Clear Skies for Customer-Centric Companies

Clear Skies for Customer-Centric Companies

Contributor: Katie Karpinski

Over the past several weeks, our country has been pushed to the limit. With two historical hurricanes and hundreds of reported wildfires, the recent natural disasters have left people, and companies, questioning their next steps. With mandatory evacuation orders, the demand for airlines greatly increased. While some companies were accused of price gauging flights during this time, others, such as the airline JetBlue, were praised for their support and dedication to customers. JetBlue placed a price cap on all flights out of Florida ($99 for direct, $156 for connecting including tax). The same cap was also placed on the surrounding states, and even the Bahamas and the Dominican Republic. JetBlue also waived any cancellation or rescheduling fees, and increased the number of flights out of the impacted areas. Tesla is another good example, waiving the fee for Tesla owners to receive additional battery chargers to ensure that a single charge would get them out of Irma’s range. Now, after the storm has passed, both Tesla and JetBlue have experienced a rise in stock value and an overwhelming amount of public support and recognition. So, how is it that these companies were able to increase their stock value in the midst of a natural disaster? They put customers first.

Unless you’re stuck in the 1950’s Madmen world of marketing, many of us know that companies must be customer-centric. Customers are finally starting to capitalize on their immense bargaining power. When once companies could push products on customers, now customers push companies for better products and services. More than ever, firms need to keep customer satisfaction up if they want to stay ahead of their competitors. Having a customer-centric approach is no simple undertaking, but Tesla and JetBlue certainly have it figured out!

So what can we learn from these two companies? It can be broken down into three basic principles: Listen, act, and commit. Let’s take a closer look…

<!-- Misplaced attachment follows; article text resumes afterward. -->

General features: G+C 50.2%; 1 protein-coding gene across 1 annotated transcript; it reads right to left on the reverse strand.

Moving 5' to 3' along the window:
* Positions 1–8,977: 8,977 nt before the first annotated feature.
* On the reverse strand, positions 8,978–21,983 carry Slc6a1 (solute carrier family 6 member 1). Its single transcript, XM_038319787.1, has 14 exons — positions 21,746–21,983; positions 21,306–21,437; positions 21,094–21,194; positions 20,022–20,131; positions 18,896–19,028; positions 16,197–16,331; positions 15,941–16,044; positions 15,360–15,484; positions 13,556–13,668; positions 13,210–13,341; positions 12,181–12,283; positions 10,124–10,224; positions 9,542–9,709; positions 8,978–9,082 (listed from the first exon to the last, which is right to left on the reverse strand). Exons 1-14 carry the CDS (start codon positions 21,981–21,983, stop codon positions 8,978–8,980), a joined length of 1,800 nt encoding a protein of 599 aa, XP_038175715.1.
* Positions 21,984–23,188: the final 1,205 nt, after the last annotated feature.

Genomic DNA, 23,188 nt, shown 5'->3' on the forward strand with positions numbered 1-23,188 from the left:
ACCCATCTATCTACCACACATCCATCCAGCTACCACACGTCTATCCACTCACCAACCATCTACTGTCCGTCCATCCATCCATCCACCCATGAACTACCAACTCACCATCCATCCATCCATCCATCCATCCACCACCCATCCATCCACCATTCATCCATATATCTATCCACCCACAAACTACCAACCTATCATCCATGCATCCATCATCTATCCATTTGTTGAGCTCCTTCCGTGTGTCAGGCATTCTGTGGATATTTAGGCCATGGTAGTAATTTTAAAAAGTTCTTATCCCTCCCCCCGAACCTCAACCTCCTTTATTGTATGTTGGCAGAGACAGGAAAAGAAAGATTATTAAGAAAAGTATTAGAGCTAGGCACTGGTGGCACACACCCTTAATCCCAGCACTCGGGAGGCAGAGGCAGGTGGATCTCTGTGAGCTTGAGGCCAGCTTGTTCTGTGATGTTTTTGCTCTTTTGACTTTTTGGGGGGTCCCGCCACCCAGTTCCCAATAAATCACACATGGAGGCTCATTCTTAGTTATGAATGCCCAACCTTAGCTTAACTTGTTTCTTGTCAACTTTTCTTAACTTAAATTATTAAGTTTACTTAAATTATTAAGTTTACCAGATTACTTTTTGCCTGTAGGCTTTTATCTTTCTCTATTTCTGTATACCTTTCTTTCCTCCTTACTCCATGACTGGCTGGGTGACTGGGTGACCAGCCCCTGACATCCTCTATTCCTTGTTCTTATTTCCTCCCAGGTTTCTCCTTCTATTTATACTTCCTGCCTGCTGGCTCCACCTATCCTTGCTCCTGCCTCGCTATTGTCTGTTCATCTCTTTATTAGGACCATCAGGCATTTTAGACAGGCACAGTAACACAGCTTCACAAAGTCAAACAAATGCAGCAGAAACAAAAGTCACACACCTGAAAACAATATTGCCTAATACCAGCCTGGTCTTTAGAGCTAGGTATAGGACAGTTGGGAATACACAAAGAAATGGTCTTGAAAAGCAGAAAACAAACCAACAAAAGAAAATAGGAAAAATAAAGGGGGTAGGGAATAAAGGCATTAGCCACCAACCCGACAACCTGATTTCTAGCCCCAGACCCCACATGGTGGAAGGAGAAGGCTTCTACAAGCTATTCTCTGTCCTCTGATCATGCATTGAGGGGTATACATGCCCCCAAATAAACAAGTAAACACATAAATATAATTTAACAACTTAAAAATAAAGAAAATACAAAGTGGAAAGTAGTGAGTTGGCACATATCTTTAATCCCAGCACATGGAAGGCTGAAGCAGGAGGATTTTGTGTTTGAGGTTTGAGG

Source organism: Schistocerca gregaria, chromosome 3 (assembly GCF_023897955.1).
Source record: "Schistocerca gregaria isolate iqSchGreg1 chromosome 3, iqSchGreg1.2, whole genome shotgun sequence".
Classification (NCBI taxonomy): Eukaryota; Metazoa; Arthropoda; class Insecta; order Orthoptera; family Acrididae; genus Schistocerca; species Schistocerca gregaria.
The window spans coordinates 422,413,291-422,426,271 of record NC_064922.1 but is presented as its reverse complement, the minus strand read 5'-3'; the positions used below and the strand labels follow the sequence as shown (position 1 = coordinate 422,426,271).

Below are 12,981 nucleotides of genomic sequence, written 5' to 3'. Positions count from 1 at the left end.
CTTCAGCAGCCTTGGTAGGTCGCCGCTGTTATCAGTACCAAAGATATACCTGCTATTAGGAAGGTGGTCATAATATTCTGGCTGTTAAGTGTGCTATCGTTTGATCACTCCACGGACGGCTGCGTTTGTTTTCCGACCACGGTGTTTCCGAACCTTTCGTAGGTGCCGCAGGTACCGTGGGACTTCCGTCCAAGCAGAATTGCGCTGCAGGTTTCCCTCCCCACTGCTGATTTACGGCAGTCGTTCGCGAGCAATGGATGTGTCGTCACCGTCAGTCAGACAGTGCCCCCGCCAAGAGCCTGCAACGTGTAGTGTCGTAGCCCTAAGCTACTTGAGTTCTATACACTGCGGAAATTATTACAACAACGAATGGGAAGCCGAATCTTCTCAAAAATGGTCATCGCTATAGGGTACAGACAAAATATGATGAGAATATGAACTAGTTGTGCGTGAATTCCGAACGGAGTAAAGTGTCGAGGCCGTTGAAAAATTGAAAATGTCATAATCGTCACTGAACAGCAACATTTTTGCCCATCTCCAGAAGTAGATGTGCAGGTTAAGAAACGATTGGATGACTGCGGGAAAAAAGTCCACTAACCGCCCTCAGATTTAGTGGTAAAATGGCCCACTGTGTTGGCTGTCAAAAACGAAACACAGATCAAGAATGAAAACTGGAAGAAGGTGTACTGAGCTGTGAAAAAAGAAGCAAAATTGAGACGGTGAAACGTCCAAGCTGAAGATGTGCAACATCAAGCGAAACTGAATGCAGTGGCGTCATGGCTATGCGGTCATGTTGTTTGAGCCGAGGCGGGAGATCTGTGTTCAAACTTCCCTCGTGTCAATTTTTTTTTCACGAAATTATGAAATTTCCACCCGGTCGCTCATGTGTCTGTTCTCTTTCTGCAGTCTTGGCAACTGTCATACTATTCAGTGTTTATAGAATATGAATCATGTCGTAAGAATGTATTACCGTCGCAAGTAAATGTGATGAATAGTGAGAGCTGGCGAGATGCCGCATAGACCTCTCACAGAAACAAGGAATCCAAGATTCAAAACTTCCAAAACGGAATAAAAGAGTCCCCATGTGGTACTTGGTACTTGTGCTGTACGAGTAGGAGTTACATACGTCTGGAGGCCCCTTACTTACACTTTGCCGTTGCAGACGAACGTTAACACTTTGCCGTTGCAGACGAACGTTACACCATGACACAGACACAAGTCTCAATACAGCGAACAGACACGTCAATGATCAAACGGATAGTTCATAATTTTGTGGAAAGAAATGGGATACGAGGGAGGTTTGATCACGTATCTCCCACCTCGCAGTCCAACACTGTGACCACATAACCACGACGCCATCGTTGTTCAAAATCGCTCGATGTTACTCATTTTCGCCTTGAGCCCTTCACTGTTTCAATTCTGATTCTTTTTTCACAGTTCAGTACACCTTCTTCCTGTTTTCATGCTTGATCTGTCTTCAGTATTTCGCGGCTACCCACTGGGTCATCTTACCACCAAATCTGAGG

1. Listen

Tesla only waived the charging fee after a customer called in to ask. JetBlue placed the price cap after monitoring social media and seeing that users weren’t able to book flights due to increased rates. Both companies listened to their customer base and acted appropriately. Keeping an ear to the ground and finding exactly what customers want from your business is key to generating profit and customer loyalty in the long run.

2. Act

While not all situations may have the time crunch of an incoming hurricane, acting quickly on customer needs is important. It goes without saying that our world is one of constant change, and even more so do customer preferences change. Acting upon customer requests and concerns swiftly assures that your firm stays on top of its competitive game.

3. Commit

Okay, so you’ve listened, you’ve acted. Now what? Do you think that Hurricane Irma was a “one and done” deal for Tesla and JetBlue? No! Having a customer-centric approach isn’t something that comes and goes—for it to truly work it is something you must adopt as a core company standard. You need to commit to your customers, not just in times of crisis, but constantly.


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